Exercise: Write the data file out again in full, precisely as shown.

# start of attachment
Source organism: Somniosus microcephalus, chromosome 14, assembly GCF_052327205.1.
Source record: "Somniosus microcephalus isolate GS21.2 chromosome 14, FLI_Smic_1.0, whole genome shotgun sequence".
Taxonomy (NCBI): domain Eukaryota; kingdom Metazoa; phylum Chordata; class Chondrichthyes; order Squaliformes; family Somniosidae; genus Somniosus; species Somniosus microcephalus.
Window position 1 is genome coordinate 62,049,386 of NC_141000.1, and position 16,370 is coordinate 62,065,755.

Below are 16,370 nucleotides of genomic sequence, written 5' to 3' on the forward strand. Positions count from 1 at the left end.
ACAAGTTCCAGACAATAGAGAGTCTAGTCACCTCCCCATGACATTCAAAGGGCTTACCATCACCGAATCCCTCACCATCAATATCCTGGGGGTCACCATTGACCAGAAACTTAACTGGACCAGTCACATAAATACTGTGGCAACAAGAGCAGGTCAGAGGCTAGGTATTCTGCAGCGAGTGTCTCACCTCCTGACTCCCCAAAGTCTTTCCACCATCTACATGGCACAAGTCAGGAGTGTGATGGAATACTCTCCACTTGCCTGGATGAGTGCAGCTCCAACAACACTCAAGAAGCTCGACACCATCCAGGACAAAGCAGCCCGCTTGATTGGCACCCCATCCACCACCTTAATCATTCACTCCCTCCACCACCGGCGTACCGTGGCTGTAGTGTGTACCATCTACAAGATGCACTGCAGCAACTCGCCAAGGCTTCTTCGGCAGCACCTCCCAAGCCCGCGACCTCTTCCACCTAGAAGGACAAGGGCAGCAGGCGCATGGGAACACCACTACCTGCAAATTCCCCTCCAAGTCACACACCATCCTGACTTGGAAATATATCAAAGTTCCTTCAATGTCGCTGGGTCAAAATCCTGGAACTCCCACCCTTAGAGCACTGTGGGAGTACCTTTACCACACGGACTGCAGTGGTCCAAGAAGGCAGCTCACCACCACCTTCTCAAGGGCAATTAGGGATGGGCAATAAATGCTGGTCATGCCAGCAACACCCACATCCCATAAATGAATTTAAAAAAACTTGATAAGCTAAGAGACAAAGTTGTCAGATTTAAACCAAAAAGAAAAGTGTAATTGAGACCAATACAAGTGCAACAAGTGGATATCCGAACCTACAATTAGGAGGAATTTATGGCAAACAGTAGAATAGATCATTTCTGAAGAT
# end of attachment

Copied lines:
Source organism: Somniosus microcephalus, chromosome 14, assembly GCF_052327205.1.
Source record: "Somniosus microcephalus isolate GS21.2 chromosome 14, FLI_Smic_1.0, whole genome shotgun sequence".
Taxonomy (NCBI): domain Eukaryota; kingdom Metazoa; phylum Chordata; class Chondrichthyes; order Squaliformes; family Somniosidae; genus Somniosus; species Somniosus microcephalus.
Window position 1 is genome coordinate 62,049,386 of NC_141000.1, and position 16,370 is coordinate 62,065,755.

Below are 16,370 nucleotides of genomic sequence, written 5' to 3' on the forward strand. Positions count from 1 at the left end.
ACAAGTTCCAGACAATAGAGAGTCTAGTCACCTCCCCATGACATTCAAAGGGCTTACCATCACCGAATCCCTCACCATCAATATCCTGGGGGTCACCATTGACCAGAAACTTAACTGGACCAGTCACATAAATACTGTGGCAACAAGAGCAGGTCAGAGGCTAGGTATTCTGCAGCGAGTGTCTCACCTCCTGACTCCCCAAAGTCTTTCCACCATCTACATGGCACAAGTCAGGAGTGTGATGGAATACTCTCCACTTGCCTGGATGAGTGCAGCTCCAACAACACTCAAGAAGCTCGACACCATCCAGGACAAAGCAGCCCGCTTGATTGGCACCCCATCCACCACCTTAATCATTCACTCCCTCCACCACCGGCGTACCGTGGCTGTAGTGTGTACCATCTACAAGATGCACTGCAGCAACTCGCCAAGGCTTCTTCGGCAGCACCTCCCAAGCCCGCGACCTCTTCCACCTAGAAGGACAAGGGCAGCAGGCGCATGGGAACACCACTACCTGCAAATTCCCCTCCAAGTCACACACCATCCTGACTTGGAAATATATCAAAGTTCCTTCAATGTCGCTGGGTCAAAATCCTGGAACTCCCACCCTTAGAGCACTGTGGGAGTACCTTTACCACACGGACTGCAGTGGTCCAAGAAGGCAGCTCACCACCACCTTCTCAAGGGCAATTAGGGATGGGCAATAAATGCTGGTCATGCCAGCAACACCCACATCCCATAAATGAATTTAAAAAAACTTGATAAGCTAAGAGACAAAGTTGTCAGATTTAAACCAAAAAGAAAAGTGTAATTGAGACCAATACAAGTGCAACAAGTGGATATCCGAACCTACAATTAGGAGGAATTTATGGCAAACAGTAGAATAGATCATTTCTGAAGAT